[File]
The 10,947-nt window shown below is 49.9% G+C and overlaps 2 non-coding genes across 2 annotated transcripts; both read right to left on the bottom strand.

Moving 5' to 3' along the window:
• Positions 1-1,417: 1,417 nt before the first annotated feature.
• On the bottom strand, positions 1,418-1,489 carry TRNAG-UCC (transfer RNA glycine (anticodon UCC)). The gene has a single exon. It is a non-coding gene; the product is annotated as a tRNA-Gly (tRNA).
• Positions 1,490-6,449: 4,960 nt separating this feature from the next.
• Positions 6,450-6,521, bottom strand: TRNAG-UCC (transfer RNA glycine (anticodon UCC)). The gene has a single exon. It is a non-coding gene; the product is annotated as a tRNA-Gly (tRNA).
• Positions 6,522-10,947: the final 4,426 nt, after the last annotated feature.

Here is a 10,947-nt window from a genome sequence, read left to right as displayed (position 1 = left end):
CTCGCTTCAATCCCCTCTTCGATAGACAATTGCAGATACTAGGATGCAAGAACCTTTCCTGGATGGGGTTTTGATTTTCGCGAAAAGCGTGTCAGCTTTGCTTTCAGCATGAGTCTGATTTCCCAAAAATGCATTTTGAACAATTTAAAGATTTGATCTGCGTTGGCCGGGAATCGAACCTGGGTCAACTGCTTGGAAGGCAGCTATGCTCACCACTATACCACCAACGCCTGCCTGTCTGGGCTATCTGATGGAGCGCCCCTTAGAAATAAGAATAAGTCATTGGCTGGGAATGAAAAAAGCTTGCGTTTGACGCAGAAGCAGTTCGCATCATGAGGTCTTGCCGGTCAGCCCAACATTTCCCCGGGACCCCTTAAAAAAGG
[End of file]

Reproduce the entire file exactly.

The 10,947-nt window shown below is 49.9% G+C and overlaps 2 non-coding genes across 2 annotated transcripts; both read right to left on the bottom strand.

Moving 5' to 3' along the window:
• Positions 1-1,417: 1,417 nt before the first annotated feature.
• On the bottom strand, positions 1,418-1,489 carry TRNAG-UCC (transfer RNA glycine (anticodon UCC)). The gene has a single exon. It is a non-coding gene; the product is annotated as a tRNA-Gly (tRNA).
• Positions 1,490-6,449: 4,960 nt separating this feature from the next.
• Positions 6,450-6,521, bottom strand: TRNAG-UCC (transfer RNA glycine (anticodon UCC)). The gene has a single exon. It is a non-coding gene; the product is annotated as a tRNA-Gly (tRNA).
• Positions 6,522-10,947: the final 4,426 nt, after the last annotated feature.

Here is a 10,947-nt window from a genome sequence, read left to right as displayed (position 1 = left end):
CTCGCTTCAATCCCCTCTTCGATAGACAATTGCAGATACTAGGATGCAAGAACCTTTCCTGGATGGGGTTTTGATTTTCGCGAAAAGCGTGTCAGCTTTGCTTTCAGCATGAGTCTGATTTCCCAAAAATGCATTTTGAACAATTTAAAGATTTGATCTGCGTTGGCCGGGAATCGAACCTGGGTCAACTGCTTGGAAGGCAGCTATGCTCACCACTATACCACCAACGCCTGCCTGTCTGGGCTATCTGATGGAGCGCCCCTTAGAAATAAGAATAAGTCATTGGCTGGGAATGAAAAAAGCTTGCGTTTGACGCAGAAGCAGTTCGCATCATGAGGTCTTGCCGGTCAGCCCAACATTTCCCCGGGACCCCTTAAAAAAGG